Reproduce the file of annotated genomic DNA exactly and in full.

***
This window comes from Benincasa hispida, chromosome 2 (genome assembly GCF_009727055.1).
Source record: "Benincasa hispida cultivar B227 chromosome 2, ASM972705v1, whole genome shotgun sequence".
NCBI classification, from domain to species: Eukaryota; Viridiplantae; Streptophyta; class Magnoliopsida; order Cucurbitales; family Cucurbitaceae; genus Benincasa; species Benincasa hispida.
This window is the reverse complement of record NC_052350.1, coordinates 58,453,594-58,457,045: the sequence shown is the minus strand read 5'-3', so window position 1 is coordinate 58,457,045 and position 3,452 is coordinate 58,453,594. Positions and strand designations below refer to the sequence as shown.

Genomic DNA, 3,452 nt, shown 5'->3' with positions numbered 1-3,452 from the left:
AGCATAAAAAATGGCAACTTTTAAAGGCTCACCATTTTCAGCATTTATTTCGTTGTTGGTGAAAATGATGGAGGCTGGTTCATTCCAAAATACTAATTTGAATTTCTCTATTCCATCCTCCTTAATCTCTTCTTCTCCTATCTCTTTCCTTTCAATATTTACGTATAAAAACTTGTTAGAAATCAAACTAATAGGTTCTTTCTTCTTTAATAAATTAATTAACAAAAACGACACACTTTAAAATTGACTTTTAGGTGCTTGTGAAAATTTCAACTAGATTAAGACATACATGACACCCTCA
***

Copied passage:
This window comes from Benincasa hispida, chromosome 2 (genome assembly GCF_009727055.1).
Source record: "Benincasa hispida cultivar B227 chromosome 2, ASM972705v1, whole genome shotgun sequence".
NCBI classification, from domain to species: Eukaryota; Viridiplantae; Streptophyta; class Magnoliopsida; order Cucurbitales; family Cucurbitaceae; genus Benincasa; species Benincasa hispida.
This window is the reverse complement of record NC_052350.1, coordinates 58,453,594-58,457,045: the sequence shown is the minus strand read 5'-3', so window position 1 is coordinate 58,457,045 and position 3,452 is coordinate 58,453,594. Positions and strand designations below refer to the sequence as shown.

Genomic DNA, 3,452 nt, shown 5'->3' with positions numbered 1-3,452 from the left:
AGCATAAAAAATGGCAACTTTTAAAGGCTCACCATTTTCAGCATTTATTTCGTTGTTGGTGAAAATGATGGAGGCTGGTTCATTCCAAAATACTAATTTGAATTTCTCTATTCCATCCTCCTTAATCTCTTCTTCTCCTATCTCTTTCCTTTCAATATTTACGTATAAAAACTTGTTAGAAATCAAACTAATAGGTTCTTTCTTCTTTAATAAATTAATTAACAAAAACGACACACTTTAAAATTGACTTTTAGGTGCTTGTGAAAATTTCAACTAGATTAAGACATACATGACACCCTCA